BC architects & studies
BC materials

Belgium, www.bc-as.org

BC is BC architects, studies and materials. BC stands for Brussels Cooperation and points to how BC grew – embedded within place and people. With 3 legal entities, BC starts from architecture, over research and expertise and experiment, towards material production and contracting. As a hybrid office, BC is maneuvering the boundaries of all these disciplines in a doers manner.

We aim to do our projects in a critical and radical way. Critical means we place our work in a wider local and global context, touching on topics of the social, the ecological, the economical, the cultural, the temporal. Radical means we envision long term effects of the building (process) and act responsibly on them now. The tension between being critical and being radical is one that feeds our practice.

Having 3 legal entities representing one hybrid practice allows BC to inscribe itself in more phases of a construction process, being able to instill change in more profound ways – prototyping and iterating new economic and social models of building.


The first library of Muyinga, part of a future inclusive school for deaf children, in locally sourced compressed earth blocks, built with a participatory approach.

A thorough study of vernacular architectural practices in Burundi was the basis of the design of the building. Two months of fieldwork in the region and surrounding provinces gave us insight in the local materials, techniques and building typologies. These findings were applied, updated, reinterpreted and framed within the local know-how and traditions of Muyinga.

The library is organized along a longitudinal covered circulation space. This “hallway porch” is a space often encountered within the Burundian traditional housing as it provides a shelter from heavy rains and harsh sun. Life happens mostly in this hallway porch; encounters, resting, conversation, waiting – it is a truly social space, constitutive for community relations.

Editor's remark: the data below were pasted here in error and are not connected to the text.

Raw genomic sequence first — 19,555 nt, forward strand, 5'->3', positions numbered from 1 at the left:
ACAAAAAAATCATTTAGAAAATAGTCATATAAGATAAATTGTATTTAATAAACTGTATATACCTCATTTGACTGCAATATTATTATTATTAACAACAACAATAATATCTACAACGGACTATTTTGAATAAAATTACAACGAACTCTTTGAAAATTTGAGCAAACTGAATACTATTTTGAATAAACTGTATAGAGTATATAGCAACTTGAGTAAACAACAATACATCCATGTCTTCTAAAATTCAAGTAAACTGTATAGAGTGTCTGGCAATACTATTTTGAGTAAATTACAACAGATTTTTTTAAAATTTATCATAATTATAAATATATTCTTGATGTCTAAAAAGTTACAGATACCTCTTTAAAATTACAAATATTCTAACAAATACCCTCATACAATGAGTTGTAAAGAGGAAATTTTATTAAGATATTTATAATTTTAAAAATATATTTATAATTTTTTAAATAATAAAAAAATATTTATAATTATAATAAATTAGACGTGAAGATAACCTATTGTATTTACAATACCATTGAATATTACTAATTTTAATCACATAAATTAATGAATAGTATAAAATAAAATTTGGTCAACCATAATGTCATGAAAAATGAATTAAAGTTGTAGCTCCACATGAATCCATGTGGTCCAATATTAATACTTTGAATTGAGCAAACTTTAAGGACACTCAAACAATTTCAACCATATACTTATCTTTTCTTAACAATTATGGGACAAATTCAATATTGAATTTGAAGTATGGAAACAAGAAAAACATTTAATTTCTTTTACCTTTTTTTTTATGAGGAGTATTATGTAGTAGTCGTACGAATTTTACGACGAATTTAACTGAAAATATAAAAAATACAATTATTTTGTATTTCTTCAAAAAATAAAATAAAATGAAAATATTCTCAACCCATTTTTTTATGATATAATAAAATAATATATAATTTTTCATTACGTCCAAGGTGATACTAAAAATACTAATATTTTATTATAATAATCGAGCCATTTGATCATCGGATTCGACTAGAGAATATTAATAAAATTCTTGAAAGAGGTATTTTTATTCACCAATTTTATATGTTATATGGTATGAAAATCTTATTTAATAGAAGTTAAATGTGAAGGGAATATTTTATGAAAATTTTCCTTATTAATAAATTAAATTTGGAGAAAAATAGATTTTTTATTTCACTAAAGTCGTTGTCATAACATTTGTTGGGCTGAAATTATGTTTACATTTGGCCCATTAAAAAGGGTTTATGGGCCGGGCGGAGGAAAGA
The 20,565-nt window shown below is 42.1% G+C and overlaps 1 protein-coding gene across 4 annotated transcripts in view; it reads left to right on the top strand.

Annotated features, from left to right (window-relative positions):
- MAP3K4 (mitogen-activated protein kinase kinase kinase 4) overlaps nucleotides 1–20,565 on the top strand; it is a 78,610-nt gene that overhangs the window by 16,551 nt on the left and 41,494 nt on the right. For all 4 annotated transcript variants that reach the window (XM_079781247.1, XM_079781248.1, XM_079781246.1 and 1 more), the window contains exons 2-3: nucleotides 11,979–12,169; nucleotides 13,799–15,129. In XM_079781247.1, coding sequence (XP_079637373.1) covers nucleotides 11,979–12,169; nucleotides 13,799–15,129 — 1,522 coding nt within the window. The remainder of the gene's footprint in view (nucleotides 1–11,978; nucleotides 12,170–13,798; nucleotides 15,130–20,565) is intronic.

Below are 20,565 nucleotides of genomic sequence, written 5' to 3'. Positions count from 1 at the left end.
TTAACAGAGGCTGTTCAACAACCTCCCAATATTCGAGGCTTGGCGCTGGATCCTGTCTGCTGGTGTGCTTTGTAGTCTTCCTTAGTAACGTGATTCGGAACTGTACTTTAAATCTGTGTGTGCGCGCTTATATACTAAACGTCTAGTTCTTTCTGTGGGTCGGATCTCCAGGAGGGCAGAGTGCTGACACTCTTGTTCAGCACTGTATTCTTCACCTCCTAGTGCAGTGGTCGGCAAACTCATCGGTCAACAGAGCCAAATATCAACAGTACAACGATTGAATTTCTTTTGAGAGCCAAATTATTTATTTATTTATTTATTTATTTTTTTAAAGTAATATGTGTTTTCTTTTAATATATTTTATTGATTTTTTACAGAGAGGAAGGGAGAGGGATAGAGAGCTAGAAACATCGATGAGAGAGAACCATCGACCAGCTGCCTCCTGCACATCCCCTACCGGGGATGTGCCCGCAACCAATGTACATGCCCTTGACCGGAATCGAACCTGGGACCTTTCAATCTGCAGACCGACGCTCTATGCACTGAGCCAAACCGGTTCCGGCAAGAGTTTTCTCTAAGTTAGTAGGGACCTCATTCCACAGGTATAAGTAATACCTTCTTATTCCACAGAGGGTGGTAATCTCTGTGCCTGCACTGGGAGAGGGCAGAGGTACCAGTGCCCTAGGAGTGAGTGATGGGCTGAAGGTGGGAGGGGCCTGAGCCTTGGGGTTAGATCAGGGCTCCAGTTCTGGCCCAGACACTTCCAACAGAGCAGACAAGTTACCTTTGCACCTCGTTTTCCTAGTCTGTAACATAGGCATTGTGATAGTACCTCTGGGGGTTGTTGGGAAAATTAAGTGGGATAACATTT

This hallway porch is deliberately oversized to become the extent of the library. Transparent doors between the columns create the interaction between inside space and porch. Fully opened, these doors make the library open up towards the adjacent square with breathtaking views over Burundi’s “milles collines” (1000 hills).

On the longitudinal end, the hallway porch flows onto the street, where blinders control access. These blinders are an important architectural element of the street facade, showing clearly when the library is open or closed. On the other end, the hallway porch will continue as the main circulation and acces space fot the future school.

A very important element in Burundian architecture is the very present demarcation of property lines. It is a tradition that goes back to tribal practices of compounding family settlements. For the library of Muyinga, the compound wall was considered in a co-design process with the community and the local NGO. The wall facilitates the terracing of the slope as a retaining wall in dry stone technique, low on the squares and playground of the school side, high on the street side. Thus, the view towards the valley is uncompromised, while safety from the street side is guaranteed.

The general form of the library is the result of a structural logic, derived on one hand from the material choice (Compressed Earth Blocks masonry and baked clay roof tiles). The locally produced roof tiles were considerably more heavy than imported currogated iron sheets. This inspired the structural system of closely spaced columns at 1m30 intervals, which also act as buttresses for the high walls of the library. This rhytmic repetition of columns is a recognisable feature of the building, on the outside as well as on the inside.